Health Care Service Corp. — the parent company of the Blue Cross and Blue Shield affiliates in Illinois, Montana, New Mexico, Oklahoma and Texas — recorded an $869 million profit in the first quarter of 2017, according to the company’s latest financial documents. That was a $1.3 billion turnaround after HCSC lost $442 million in the first quarter of 2016.”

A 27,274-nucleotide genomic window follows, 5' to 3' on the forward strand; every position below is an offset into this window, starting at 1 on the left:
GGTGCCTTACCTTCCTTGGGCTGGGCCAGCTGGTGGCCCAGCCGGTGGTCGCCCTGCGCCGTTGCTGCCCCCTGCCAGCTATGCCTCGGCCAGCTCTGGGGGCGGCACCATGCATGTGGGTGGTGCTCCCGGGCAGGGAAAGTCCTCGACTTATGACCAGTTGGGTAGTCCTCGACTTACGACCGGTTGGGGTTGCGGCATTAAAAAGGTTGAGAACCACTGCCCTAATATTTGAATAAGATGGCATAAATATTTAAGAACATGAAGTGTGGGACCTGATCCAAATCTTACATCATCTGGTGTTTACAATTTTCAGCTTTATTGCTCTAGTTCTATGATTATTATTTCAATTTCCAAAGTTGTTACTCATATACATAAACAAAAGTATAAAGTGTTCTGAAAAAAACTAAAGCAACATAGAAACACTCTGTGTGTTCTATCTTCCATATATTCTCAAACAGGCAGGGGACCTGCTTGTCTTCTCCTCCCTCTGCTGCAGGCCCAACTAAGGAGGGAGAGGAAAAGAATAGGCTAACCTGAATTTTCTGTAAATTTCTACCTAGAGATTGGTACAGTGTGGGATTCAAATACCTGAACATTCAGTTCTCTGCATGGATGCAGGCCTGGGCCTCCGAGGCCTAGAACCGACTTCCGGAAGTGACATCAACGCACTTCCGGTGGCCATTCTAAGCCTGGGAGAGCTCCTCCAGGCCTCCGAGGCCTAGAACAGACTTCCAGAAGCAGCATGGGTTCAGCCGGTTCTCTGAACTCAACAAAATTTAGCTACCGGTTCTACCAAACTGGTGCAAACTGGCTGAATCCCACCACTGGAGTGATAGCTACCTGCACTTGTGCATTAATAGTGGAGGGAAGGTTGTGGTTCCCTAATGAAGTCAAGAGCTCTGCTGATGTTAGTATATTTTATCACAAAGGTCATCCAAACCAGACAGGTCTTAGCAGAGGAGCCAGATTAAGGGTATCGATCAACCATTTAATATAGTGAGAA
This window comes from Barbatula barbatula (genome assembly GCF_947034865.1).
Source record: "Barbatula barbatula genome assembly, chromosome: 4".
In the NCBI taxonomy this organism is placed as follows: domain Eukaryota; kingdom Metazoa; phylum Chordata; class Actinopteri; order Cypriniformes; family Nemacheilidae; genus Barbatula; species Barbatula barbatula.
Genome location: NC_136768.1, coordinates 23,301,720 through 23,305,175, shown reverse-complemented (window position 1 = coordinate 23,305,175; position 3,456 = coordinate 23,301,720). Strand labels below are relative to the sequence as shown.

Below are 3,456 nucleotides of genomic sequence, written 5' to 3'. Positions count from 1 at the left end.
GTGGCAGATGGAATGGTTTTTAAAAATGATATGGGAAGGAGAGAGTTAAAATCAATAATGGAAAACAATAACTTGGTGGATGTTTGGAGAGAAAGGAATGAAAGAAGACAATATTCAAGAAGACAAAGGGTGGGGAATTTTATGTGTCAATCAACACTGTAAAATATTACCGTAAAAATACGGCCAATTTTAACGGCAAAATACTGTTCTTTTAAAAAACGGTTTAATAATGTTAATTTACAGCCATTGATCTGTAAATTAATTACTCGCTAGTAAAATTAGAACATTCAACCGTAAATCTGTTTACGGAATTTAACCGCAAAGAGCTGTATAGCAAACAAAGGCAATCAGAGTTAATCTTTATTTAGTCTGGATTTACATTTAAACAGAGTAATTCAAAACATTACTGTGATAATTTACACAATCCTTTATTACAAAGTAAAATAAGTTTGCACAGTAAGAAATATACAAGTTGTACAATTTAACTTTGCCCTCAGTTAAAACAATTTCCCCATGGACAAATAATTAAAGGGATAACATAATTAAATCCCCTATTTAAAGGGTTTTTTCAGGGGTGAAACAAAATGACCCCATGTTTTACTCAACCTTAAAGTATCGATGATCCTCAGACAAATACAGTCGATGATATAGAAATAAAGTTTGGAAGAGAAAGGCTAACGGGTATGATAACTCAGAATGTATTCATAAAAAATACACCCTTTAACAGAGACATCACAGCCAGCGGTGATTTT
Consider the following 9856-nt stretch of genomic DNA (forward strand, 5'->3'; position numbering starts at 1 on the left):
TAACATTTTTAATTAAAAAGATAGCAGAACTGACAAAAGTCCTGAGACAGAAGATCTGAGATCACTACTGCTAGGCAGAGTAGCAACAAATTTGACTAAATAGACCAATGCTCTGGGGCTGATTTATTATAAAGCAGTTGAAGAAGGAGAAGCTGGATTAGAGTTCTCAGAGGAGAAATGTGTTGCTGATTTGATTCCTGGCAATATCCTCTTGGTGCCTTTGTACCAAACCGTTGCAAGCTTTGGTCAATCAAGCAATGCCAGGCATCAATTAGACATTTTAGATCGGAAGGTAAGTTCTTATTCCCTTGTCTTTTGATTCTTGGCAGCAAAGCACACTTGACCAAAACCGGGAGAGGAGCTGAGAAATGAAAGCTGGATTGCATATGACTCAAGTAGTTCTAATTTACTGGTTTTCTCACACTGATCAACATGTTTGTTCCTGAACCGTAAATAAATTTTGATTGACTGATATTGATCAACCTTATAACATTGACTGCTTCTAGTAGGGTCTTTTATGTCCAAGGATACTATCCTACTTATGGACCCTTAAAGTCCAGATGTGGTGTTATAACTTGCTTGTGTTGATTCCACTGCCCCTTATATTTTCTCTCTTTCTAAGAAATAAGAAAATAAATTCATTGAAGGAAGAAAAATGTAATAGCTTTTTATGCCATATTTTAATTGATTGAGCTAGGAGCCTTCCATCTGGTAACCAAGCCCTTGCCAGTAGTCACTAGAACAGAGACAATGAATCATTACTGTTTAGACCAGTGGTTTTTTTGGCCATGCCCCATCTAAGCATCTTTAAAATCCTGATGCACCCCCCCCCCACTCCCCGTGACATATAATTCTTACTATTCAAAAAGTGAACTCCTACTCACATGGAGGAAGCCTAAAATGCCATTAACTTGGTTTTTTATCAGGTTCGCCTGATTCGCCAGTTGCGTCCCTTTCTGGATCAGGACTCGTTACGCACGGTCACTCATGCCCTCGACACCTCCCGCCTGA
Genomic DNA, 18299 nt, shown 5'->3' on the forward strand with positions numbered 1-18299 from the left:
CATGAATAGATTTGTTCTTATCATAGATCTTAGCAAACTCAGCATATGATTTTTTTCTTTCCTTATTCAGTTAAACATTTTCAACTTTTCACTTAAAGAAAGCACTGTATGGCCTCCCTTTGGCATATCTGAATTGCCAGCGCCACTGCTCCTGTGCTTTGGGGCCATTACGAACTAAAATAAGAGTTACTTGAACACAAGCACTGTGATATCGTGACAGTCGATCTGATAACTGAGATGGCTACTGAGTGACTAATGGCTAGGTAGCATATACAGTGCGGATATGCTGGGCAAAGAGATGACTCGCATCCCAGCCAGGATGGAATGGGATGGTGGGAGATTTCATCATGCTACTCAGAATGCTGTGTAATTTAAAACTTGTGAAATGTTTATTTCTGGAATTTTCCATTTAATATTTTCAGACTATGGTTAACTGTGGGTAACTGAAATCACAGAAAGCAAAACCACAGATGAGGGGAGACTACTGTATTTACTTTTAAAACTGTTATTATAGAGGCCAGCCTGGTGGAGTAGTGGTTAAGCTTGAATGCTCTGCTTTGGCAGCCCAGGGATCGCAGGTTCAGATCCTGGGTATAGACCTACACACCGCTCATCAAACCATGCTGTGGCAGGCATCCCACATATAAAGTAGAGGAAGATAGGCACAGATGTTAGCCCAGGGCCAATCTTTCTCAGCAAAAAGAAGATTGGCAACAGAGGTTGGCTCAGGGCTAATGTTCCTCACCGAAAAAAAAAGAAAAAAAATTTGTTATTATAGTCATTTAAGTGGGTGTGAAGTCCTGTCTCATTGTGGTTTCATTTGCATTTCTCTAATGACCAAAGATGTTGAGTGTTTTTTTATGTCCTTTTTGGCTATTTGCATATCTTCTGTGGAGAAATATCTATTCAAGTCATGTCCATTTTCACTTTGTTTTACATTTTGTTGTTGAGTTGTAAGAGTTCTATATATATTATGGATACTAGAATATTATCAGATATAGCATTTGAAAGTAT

I will vouch.  It was widely understood that the only single policy provider in Oklahoma took measures to recoup losses they claim were generated by having to provide low cost policies in accordance with the ACA.  Yours Truly is a Blue Cross Blue Shield policy holder.  In January of this year, my premium for my individual BCBS policy jumped from $649 to $1193 per month, a sum which is more than my mortgage!  On top of this I still have a $3250 deductible.  If I go to a hospital, as I did this week for a minor foot surgery, I learned that I also have a total out of pocket cost of over $6000 before my insurance carrier  picks up 100% of expenses.  In America, even along this the most conservative stretch of Old Route 66, we have a city full of fine health care professionals and facilities where they practice their profession.  Health insurance is still viewed by those in office as an economic commodity and customers simply pay for it like any other luxury.  We just cannot make those in the majority of our legislature and those taking up space in our state offices understand that the finest health care system on the planet is not worth a bucket of warm spit if nobody can afford access to it.